While most people visit Molokai to relax and take in some sun, members of the First Baptist Church of Lincoln Park came to the Friendly Isle ready to work. Reverend Daniel Russell traveled with 15 other dedicated Baptists for a little over a week preaching, teaching, and doing community service.

“We think it’s great,” Russell said. “We see not only the natural beauty, but also the beauty of the people.”

The church group spent the majority of their time helping to run Vacation Bible School (VBS) with Kaunakakai and Molokai Baptist churches. Teens and adults enjoyed a Christian Life Conference, while the keiki participated in the Olympic themed VBS. Activities included games, sports, and fencing and drama demonstrations from some of the visiting hosts.

The well-mannered visitors also split up in two groups last week Tuesday to help provide services to the community. Half of the group spent the day doing yard work for a Kaunakakai resident, while the other half helped clean up the Ahupua`a building in Ho`olehua.

The aged building served as the original Head Start school, according to Ochie Bush, President of the Ho`olehua Homestead Association. Since then, the site has hosted several other educational groups, Homesteader meetings, and Saturday swap meets. 

The Ahupua`a building could potentially help a group of hard working parents bring to life their shared vision of having all of Molokai’s Hawaiian Language Immersion programs on the island on one campus. Russell said his group was happy to help the parents who refer to themselves as KukulunuiaHina.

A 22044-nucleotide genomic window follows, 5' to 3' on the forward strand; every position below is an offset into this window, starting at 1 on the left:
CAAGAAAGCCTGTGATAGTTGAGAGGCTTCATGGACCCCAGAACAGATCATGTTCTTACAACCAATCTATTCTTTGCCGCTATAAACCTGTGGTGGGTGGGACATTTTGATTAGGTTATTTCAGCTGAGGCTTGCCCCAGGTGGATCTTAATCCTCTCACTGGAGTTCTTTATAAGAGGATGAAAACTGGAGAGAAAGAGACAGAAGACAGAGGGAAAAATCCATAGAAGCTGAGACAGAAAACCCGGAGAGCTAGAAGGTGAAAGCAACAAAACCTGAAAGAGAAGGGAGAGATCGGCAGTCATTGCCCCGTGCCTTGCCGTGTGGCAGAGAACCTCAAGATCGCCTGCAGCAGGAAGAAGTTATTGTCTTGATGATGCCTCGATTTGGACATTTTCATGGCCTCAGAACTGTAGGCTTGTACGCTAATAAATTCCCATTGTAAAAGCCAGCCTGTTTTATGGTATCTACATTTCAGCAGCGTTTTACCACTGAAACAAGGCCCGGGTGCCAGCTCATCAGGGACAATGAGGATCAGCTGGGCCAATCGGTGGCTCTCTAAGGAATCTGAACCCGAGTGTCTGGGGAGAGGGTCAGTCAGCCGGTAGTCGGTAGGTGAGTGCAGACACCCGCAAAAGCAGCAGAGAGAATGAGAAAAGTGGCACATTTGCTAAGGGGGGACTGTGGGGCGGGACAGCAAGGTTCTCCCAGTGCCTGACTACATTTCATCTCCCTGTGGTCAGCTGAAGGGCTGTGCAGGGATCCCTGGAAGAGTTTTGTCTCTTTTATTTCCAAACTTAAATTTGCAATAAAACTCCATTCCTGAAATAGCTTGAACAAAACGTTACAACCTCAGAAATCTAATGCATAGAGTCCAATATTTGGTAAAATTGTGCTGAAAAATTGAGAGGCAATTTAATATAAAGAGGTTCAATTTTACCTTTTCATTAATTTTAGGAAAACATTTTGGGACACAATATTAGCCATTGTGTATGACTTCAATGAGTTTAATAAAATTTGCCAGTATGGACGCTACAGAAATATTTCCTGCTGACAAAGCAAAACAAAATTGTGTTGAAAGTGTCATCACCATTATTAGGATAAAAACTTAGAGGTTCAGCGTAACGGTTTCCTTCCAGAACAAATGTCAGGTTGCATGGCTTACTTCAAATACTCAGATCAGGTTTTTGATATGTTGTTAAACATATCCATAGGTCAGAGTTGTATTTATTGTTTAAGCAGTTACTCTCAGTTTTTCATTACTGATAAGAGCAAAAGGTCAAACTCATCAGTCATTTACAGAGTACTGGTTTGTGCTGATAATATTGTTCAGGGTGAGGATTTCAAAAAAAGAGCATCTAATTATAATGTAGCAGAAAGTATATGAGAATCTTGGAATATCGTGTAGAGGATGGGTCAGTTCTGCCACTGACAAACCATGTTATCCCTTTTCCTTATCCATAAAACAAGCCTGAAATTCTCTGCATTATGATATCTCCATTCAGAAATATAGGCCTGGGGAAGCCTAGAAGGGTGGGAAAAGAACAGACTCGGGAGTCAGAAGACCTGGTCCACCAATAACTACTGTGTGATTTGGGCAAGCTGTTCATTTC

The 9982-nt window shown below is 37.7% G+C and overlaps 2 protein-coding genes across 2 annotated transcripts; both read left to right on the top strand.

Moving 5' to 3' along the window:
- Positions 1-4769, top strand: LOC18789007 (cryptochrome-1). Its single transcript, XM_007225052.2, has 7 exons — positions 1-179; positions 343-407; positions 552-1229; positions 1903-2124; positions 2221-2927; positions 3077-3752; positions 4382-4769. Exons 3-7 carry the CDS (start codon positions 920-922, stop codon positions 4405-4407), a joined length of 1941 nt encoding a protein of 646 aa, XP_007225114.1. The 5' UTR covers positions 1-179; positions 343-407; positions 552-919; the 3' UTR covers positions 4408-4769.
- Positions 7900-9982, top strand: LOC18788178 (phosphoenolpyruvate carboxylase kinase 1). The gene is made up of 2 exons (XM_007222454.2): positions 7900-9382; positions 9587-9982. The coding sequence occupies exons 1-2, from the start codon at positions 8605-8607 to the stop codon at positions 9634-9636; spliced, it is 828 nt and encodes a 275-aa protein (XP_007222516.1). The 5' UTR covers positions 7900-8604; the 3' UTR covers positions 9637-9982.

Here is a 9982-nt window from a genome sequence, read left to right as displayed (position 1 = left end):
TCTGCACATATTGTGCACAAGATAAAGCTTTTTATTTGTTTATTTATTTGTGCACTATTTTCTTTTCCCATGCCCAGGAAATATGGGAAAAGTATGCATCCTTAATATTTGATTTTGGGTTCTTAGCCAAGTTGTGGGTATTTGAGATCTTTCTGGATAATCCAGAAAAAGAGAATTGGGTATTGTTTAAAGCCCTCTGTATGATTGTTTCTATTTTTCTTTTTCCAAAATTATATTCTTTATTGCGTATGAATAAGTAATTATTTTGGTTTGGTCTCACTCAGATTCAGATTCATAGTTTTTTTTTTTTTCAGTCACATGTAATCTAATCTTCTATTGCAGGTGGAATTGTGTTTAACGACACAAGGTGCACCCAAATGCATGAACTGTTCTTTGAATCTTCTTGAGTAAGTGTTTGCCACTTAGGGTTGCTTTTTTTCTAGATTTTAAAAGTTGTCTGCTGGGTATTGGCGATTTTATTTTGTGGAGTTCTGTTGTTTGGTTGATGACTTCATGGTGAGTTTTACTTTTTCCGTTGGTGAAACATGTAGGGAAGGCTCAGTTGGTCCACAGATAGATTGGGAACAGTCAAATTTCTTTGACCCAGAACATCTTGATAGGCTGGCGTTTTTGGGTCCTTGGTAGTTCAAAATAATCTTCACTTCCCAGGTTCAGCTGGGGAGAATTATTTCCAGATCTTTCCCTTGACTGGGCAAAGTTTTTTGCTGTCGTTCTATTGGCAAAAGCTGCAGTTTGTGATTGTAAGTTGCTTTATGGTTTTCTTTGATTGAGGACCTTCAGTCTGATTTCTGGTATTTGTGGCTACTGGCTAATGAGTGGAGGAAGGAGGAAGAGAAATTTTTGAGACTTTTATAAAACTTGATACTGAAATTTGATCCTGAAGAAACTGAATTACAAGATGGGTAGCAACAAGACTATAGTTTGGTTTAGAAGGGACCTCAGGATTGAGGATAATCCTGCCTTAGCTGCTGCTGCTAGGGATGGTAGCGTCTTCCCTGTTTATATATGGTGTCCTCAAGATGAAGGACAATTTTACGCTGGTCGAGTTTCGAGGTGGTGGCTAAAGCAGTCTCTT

With sermons, service, and some cultural experiences in the sun behind him, Russell said the group truly enjoyed their Molokai experience. “We appreciate the diversity of the people,” he said, explaining that everyone was hospitable and friendly.

For more information on efforts to unify Molokai’s Hawaiian Immersion schools visit


Keiki Riding High

Monday, June 30th, 2008

Keiki Riding High

Island youth tear it up on East End.

The Great Skate

Sunday, June 29th, 2008

Local skateboarders jam it out in contest.

By Patrick Mason

People of all ages showed up to enjoy the first Maui Skate Tour Series at the Molokai skate park on Saturday. The event is the product of collaboration between the Maui County Parks Molokai district, Hi-Tech Skateboards, Aloha Skateboards, and the community.

“It is a great family oriented event allowing families to come together and enjoy the wonderful facilities we have here,” said Molokai Park District supervisor Billy Amoral, with a smile on his face. “It is always a success when parents come out to support the kids.”

As a part of the tour, six instructors were on hand to teach kids how to jump on boards and have some fun. The event is the first to take place at the park since it was officially reopened this February.